Key Risk Checklist: Small business – when acting for the vendor

23 July, 2014
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When acting for the vendor

☐  Advise your client that the failure to give the purchaser a Section 52 Statement may allow the purchaser to avoid the contract. Confirm this advice in writing (see Appendix 2 of LPLC’s Small Business – Big Risks practice risk guide for suggested letter).

☐  Explain that the business operating report in the Section 52 Statement must be prepared by an accountant and must be accurate.

☐  Confirm that your client’s accountant is preparing the business operating report for the Section 52 Statement and request that the accountant or the client send the business operating report to you for inclusion in the Section 52 Statement.

☐  Have the client confirm all schedules are accurate.

☐  Explain the issues associated with early possession (see the suggested form of letter in Appendix 2 of LPLC’s Small Business – Big Risks practice risk guide: Early possession – acting for the vendor).

☐  Advise your client not to provide vendor finance.

☐  If your client still wants to proceed on vendor terms:

  • Advise your client on the various forms of security and the attendant risks. Confirm your advice and the client’s decision in writing.
  • Ensure that the title to chattels does not pass in a terms contract until final payment is made and register the vendor’s security interest in the Personal Property Securities Register.
  • Consider the need to include a power of attorney in a vendor terms contract in the event that the purchaser defaults and the vendor needs to take possession and obtain a liquor licence.

☐  Where your vendor client is assigning a retail lease, ensure that you use the disclosure statement in schedule 4 of the Retail Leases Regulations 2013. It should be provided before requesting a landlord’s consent. Practitioners should review the legislation and regulations each time to ensure that they are using the current form in the appropriate way in order to give their client the protection available.

☐  Seek written instructions from your client about any guarantees given in connection with the business.

☐  Seek specific instructions about guarantees given to suppliers, and advise clients to check with suppliers to confirm the position.

☐  Confirm in writing your client’s instructions to proceed by way of an indemnity and the possible consequences of taking this course.

☐   Ensure guarantees are obtained from directors where the purchaser is a company.

☐  If the vendors are so desperate to sell that they are willing to settle without executed releases from guarantees or will accept indemnities or even provide additional guarantees to third parties, make sure you advise the vendors of the risks and confirm that advice in writing.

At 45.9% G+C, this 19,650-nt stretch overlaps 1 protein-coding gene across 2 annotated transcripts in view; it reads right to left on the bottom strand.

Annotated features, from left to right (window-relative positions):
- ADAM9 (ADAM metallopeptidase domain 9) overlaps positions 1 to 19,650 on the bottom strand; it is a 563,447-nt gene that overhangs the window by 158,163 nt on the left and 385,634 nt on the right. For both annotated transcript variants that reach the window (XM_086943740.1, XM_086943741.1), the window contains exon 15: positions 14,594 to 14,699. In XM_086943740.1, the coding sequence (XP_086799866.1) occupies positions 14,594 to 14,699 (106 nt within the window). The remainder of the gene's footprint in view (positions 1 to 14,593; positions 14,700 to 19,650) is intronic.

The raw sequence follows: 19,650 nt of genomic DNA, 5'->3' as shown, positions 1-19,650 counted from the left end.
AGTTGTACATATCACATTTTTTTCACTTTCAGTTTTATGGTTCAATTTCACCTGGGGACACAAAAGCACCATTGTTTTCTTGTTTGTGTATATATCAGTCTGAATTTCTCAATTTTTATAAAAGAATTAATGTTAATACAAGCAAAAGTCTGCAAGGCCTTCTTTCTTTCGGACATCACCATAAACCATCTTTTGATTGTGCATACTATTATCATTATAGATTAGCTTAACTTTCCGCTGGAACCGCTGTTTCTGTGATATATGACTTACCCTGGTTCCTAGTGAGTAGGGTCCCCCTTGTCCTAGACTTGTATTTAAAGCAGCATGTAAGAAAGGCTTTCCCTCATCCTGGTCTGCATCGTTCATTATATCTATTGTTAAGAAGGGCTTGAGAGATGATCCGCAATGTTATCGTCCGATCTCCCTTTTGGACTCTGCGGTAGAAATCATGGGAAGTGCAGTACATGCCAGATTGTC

☐  Advise your client that it is the party who must satisfy the landlord about any assignment of lease requirements and obtain the landlord’s consent.

☐   If there is doubt that the sale will qualify as the supply of a going concern, treat the sale as taxable.

☐  Always use a GST exclusive ‘claw back’ clause in the contract as a safety net.

☐  Be aware of the timing issues when acting for separate vendors selling both freehold and business to a single purchaser or for a single vendor selling both freehold and business to separate purchasers.

☐  Ensure that the parties have agreed in writing that the supply is of a going concern.

☐  Conduct an ABN search to ensure that the purchaser is registered for GST prior to settlement.

☐  Advise your client of the need to give to the purchaser details of employee entitlements together with employment records.

☐  Pay careful attention to:

  • Schedules: have your client confirm they are accurate, particularly in relation to plant and equipment, intellectual property and financial data.
  • Definitions: particularly ‘employee entitlements’. Give careful consideration to who is responsible for long service leave, annual leave, sick leave and termination payments.
  • Advising on the default mechanism and the consequences if default occurs.
  • Formula: particularly ‘retention amount’. The formula should be tested to ensure it works mathematically.

Generally

☐  Make a comprehensive file note of the initial conference with your client.

☐  Document all attendances and meetings with your client and others.

☐  Check that your file notes:

  • are dated;
  • record the duration of the attendance;
  • record who was present or on the telephone;
  • record the name of the author;
  • are legible to you and someone else;
  • record the substance of the advice given and the client’s response/instructions; and
  • are a note to the file rather than a note to yourself.

☐  Provide clear advice on how the transaction should be handled to ensure your client’s interests are protected.

☐  Obtain clear instructions as to the basis on which you are to proceed particularly where the client seeks to limit your retainer.

☐  Warn your client of the risks he or she is taking by reason of their decision about the way the transaction will be handled (for example, early possession, limited retainer or limited searches; see suggested letters in Appendix 2 of LPLC’s Small Business – Big Risks practice risk guide).

☐  Confirm your retainer and your advice in writing, particularly where the retainer is limited, setting out any areas where your client has chosen not to take your advice and has elected to accept the resultant risks.

☐  Be aware of conflicting and divergent interests and do not act for both parties or for a party and the landlord.